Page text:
Omega-3 supplements are no brain food: Study

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Fish oil specifically those rich in omega-3 fatty acids have long been thought of as diet that helps protect the brain and improves cognitive abilities, but a new large clinical trial has shown that that is not the case.

According to researchers at the National Institutes of Health, omega-3 fatty acids didn’t slow down the cognitive decline in 4,000 patients. Researchers pointed out omega-3 supplements didn’t stop the cognitive decline in old people.

For the researchers the participants, 72 years old on average and 58 percent female, were were randomly assigned to one of the following groups – Placebo (an inert pill); Omega-3 [specifically docosahexaenoic acid (DHA, 350 mg) and eicosapentaenoic acid (650 mg)]; Lutein and zeaxanthin (nutrients found in large amounts in green leafy vegetables); and Omega-3 and Lutein/zeaxanthin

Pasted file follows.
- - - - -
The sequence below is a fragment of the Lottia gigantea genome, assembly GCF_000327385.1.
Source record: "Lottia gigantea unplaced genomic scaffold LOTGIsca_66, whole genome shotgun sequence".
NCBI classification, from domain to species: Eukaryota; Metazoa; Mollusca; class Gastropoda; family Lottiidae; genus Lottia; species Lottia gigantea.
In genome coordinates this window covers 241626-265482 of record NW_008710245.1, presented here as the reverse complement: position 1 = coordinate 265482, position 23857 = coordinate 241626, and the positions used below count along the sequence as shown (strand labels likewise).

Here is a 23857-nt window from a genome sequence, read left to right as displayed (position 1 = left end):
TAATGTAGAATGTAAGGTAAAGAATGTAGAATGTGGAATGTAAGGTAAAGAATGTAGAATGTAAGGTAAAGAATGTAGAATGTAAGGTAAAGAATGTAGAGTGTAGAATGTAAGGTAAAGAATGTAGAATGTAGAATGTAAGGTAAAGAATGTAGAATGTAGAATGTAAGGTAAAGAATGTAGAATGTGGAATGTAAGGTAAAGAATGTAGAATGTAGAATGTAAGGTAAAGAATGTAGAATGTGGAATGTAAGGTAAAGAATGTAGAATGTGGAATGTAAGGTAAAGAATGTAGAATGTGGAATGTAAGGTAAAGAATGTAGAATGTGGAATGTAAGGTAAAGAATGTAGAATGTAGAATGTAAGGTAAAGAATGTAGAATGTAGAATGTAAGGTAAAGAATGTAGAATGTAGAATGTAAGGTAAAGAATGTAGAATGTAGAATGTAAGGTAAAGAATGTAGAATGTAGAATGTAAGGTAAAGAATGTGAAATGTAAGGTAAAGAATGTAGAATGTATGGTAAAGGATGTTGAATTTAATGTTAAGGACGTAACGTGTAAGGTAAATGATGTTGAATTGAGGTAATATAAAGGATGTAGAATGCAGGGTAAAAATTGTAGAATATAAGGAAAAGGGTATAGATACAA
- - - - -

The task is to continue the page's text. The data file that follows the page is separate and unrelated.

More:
Researchers measured the performance of participants’ cognitive functions at the beginning of the study so as to establish a baseline. The tests were repeated two and four years later. Included in the tests were eight parts designed to test immediate and delayed recall, attention and memory, and processing speed.

Researchers found that the cognition scores of each subgroup of participants decreased to a similar extent over time, indicating that no combination of nutritional supplements made a difference.

Though previous studies on mice have shown that DHA reduces beta-amyloid plaques in mouse model, clinical trails have shown no impact on people with mild to moderate Alzheimer’s disease.

Though the current study shown no possible cognitive benefit, researchers say that factors such as timing of nutrients, or consuming them in a certain dietary pattern, may have had an impact on the overall results. Researchers advocate more research to see if dietary patterns or taking the supplements earlier in the development of diseases like Alzheimer’s would make a difference.

The study is published in American Medical Association.